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success which arose out of that very disappointment, are too curious to be passed over unnoticed. The following is the narrative of Barbour. The introduction is a favourable specimen of his style, which seems to be in some degree the model for that of Gawain Douglas :
This was in ver,' when winter tide,
1 Spring 5 More. 9 Mapy.
Steering all time upon the fire,
and of ire;
Traitor, why made you the fire ?"
“ Forth I come to meet you here,
say you sekyrly “ There shall no peril, that may be, • Drive me eftsoons to the sea. * Mine advepture here take will I, “ Whether it be easeful or angry," • Brother,' he said, since you will sua, ". It is good that we same ta, • Disease or ease, or pain or play.
After as God will us purvay. . And since men say that the Persy
Mine heritage will occupy;
Go we, and venge + some of the dispite.
For they lie traistly, but dreading
Reproof thereof no man shall.
2 Soon after.
-St. XVII. p. 196. The following are the words of an ingenious correspondent, to whom I am obliged for much information respecting Turnberry and its neighbourhood. “The only tradition now remembered of the landing of Robert the Bruce in Carrick, relates to the fire seen by him from the Isle of Arran. It is still generally reported, and religiously believed by many, that this fire was really the work of supernatural power, unassisted by the hand of any mortal being; and it is said, that, for several centuries, the flame rose yearly on the same hour of the same night of the year, on which the king first saw it from the turrets of Brodick castle ; and some go so far as to say, that if the exact time were known, it would be still seen. That this superstitious notion is very ancient, is evident from the place where the fire is said to have appeared, being called the Bogles’ Brae, beyond the remembrance of man. In support of this curious belief, it is said that the practice of burning heath for the improvement of land was then unknown; that a spunkie (Jack o' lanthorn) could not have been seen across the breadth of the Forth of Clyde, between Ayrshire and Arran; and that the courier of Bruce was his kinsman, and never suspected of treachery.”—Letter from Mr Joseph Train, of Newton Stuart, author of an ingenious Collection of Poems,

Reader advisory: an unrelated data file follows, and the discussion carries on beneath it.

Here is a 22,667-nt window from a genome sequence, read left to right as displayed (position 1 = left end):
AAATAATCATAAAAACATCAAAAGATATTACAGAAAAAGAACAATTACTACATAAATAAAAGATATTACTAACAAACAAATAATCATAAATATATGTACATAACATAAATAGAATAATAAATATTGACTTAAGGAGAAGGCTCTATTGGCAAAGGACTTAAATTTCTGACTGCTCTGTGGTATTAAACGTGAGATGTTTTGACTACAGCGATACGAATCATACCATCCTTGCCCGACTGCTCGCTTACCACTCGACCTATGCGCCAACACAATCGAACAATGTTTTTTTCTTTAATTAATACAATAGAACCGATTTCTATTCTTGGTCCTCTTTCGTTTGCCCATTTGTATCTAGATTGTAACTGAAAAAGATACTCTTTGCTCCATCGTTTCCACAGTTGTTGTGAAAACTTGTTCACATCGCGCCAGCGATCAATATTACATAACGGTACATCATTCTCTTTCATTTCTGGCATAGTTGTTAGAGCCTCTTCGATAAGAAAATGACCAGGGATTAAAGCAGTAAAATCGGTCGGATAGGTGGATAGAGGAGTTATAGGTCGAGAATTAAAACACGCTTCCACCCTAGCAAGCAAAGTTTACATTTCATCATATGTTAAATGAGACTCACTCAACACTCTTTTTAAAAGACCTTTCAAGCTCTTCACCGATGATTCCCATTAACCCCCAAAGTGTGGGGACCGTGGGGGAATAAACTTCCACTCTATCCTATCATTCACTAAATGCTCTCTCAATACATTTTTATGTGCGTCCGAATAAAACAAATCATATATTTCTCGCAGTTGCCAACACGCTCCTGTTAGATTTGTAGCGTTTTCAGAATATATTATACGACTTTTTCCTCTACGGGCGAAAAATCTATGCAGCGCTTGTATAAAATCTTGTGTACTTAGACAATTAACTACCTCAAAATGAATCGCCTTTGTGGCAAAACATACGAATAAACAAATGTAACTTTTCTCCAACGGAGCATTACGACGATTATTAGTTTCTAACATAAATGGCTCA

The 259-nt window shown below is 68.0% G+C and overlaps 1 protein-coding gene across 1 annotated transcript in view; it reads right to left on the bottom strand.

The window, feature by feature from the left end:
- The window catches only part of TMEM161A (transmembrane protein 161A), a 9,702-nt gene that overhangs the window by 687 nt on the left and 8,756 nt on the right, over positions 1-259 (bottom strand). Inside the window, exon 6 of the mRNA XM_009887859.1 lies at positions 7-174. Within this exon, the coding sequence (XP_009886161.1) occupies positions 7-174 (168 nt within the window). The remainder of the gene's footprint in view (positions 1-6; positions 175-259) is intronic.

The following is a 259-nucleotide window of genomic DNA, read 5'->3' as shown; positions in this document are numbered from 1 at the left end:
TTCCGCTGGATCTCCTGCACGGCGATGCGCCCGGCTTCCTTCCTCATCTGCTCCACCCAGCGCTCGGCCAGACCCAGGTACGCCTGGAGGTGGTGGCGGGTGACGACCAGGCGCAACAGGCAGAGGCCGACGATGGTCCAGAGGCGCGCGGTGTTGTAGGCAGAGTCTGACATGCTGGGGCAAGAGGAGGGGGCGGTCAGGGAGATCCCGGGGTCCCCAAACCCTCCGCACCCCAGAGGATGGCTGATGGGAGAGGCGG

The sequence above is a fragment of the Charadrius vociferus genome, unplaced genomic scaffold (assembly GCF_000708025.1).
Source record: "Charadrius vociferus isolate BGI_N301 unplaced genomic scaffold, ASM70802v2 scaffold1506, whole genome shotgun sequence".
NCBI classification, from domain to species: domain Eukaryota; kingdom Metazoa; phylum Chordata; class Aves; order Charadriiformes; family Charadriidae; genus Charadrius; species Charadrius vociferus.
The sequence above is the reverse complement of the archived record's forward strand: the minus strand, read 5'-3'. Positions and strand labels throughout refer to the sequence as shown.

illustrative of many ancient Traditions in Galloway and Ayrshire, Edinburgh, 1814.
Left for the Castle's sylvan reign.-St. XIX. p. 199. The Castle of Turnberry, on the coast of Ayrshire, was the property of Robert Bruce, in right of his mother. Lord Hailes mentions the following remarkable circumstance concerning the mode in which he became proprietor of it:“ Martha, Countess of Carrick in her own right, the wife of Robert Bruce, Lord of Annandale, bare him a son, afterwards Robert I. (11th July, 1274). The circumstances of her marriage were singular : happening to meet Robert Bruce in her domains, she became enamoured of him, and with some violence led him to her castle of Turnberry. A few days after she married him, without the knowledge of the relations of either party, and without the requisite consent of the king. The king instantly seized her castle and whole estates : She afterwards atoned by a fine for her feudal delinquency. Little did Alexander foresee, that, from this union, the restorer of the Scottish monarchy was to arise." --Annals of Scotland, vol. II. p. 180.
The same obliging correspondent, whom I have quoted in the preceding note, gives me the following account of the present state of the ruins of Turnberry :-" Turnberry Point is a rock projecting into the sea; the top of it is about 18 feet